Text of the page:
To be honest, most of the accommodations don’t help- as his amazing co-taught classroom teachers explained to us in the last 504 meeting in February. They did work for kindergarten and first grade, but he needs to be present for all the lessons this year. So sending him to the office for busy work when he gets too distracted and hyperactive doesn’t work. He ends up losing out.

What’s become most apparent throughout this entire remote learning experience is that he needs 1:1 intervention, to keep him on task, at all times. This is something the developmental pediatrician has been pushing for since day one. It’s also the most difficult and prohibitive accommodation to have written into an IEP or 504. Schools don’t, and in many cases can’t, afford to provide 1:1 assistance- it’s cost prohibitive to hire on a staff member for just one child.

We’ve tried all their suggestions. We’ve had at least two 504 meetings per year, and been treated as if that’s too much to ask. The results have been less than stellar. His kindergarten and first grade teachers were at their wits end. This year was the first year of medication for him; and with it he was placed in a co-taught classroom with the two best second grade teachers.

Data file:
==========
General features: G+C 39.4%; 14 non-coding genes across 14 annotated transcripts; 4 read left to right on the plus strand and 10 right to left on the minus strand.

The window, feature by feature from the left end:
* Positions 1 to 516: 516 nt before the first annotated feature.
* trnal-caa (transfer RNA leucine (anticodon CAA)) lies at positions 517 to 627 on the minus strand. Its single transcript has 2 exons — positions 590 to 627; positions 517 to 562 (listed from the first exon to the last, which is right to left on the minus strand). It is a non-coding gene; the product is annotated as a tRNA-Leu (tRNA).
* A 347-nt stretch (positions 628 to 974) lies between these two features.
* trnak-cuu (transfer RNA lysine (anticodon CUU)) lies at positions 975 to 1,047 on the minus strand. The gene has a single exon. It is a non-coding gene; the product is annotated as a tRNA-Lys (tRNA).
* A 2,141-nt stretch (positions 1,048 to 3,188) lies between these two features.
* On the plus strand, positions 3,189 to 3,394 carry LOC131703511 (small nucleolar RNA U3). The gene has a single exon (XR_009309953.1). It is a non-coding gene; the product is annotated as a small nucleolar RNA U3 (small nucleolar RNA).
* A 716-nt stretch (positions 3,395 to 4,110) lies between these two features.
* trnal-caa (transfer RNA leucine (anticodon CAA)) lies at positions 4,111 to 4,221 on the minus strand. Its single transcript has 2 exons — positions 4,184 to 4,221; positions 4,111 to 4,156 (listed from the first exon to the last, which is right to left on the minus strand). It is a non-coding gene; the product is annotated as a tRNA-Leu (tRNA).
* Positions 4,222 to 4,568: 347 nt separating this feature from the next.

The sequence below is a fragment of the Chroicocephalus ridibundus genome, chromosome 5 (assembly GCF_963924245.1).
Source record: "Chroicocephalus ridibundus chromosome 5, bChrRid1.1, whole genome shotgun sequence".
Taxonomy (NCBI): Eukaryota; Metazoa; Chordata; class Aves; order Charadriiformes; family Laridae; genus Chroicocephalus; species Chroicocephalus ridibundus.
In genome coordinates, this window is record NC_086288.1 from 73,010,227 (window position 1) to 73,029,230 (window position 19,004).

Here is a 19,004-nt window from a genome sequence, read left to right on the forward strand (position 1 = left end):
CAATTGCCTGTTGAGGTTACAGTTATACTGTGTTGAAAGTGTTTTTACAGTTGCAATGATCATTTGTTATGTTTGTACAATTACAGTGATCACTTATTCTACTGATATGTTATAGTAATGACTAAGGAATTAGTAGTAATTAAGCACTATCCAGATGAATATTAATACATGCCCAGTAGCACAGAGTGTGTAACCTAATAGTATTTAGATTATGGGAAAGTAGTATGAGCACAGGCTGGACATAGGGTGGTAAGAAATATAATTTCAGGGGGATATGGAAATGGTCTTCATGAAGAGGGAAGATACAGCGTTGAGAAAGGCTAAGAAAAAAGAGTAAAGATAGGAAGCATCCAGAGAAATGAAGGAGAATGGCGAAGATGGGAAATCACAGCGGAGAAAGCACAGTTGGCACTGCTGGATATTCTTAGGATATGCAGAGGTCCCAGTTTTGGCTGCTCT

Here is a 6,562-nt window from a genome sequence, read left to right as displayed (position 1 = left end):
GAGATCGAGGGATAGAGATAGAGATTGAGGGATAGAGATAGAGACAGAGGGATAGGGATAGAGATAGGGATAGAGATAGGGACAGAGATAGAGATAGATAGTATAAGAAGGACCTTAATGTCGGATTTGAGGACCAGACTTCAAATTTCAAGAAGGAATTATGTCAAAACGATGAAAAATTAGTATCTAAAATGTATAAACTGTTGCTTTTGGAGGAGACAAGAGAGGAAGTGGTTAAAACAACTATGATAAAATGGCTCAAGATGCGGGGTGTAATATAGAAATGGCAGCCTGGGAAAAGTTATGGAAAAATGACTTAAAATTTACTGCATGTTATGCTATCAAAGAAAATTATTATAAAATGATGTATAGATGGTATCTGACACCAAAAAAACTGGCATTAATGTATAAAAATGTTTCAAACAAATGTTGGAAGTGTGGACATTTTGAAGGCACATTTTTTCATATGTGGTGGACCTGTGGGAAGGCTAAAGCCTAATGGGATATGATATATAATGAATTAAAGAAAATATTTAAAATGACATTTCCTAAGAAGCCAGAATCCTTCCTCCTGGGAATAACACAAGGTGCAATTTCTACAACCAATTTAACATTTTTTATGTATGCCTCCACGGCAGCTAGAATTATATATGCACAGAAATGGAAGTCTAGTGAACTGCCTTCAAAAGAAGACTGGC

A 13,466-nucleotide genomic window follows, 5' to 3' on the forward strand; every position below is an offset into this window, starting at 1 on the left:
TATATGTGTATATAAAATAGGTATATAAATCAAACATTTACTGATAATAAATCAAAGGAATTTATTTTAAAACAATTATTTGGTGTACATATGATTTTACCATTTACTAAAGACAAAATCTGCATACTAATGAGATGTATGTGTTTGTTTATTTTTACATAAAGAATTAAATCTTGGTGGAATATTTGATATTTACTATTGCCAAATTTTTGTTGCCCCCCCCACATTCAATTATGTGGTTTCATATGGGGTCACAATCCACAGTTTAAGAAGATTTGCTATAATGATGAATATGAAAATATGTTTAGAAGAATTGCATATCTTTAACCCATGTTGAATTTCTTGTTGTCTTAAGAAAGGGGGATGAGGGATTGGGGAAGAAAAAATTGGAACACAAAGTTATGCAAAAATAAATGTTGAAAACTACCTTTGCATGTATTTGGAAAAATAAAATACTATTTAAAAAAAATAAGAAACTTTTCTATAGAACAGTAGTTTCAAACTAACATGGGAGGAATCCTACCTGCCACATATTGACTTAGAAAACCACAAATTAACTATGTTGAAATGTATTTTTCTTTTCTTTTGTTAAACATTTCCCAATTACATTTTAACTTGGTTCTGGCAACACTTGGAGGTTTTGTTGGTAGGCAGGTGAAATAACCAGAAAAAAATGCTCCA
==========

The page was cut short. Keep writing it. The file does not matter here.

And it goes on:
His teachers have been going above and beyond for him, and us. The weekly emails and Zoom conferences throughout the school closure will be our documentation for the new request for an IEP. They recommended last week that I can do the writing of his assignments for him, IF he can dictate the words to me. After a full week of trying this, we were able to complete 2/4 days of work.

So now I have to organize, research and plan. I have to email the director of the special education department to request an another evaluation for an IEP. Who knows when it will happen, or how. It has to be done though.

We are losing him. I say, “Okay, time to start some schoolwork in five minutes,” as I set a timer on my phone. At the mere mention of schoolwork, he self destructs. Things get thrown, he breaks his favorite toys, tells me and my husband how much he hates us…. and that’s just the beginning. We can’t reason with him when he is like this. We can’t reach him.

I wish I knew how to reach him. Last night, once things had cooled off some, my husband asked him why does he react like that? And that little seven year old boy was able to articulate: “When I get angry like that, I lose control of my body and just can’t stop. I need help mama and papa,” as the hysterical tears started up again.

I did the only thing I knew how. I held him tight, and let him know I loved him.

I’m hoping to find some answers in this book. Has anyone read it? I’d love any and all suggestions!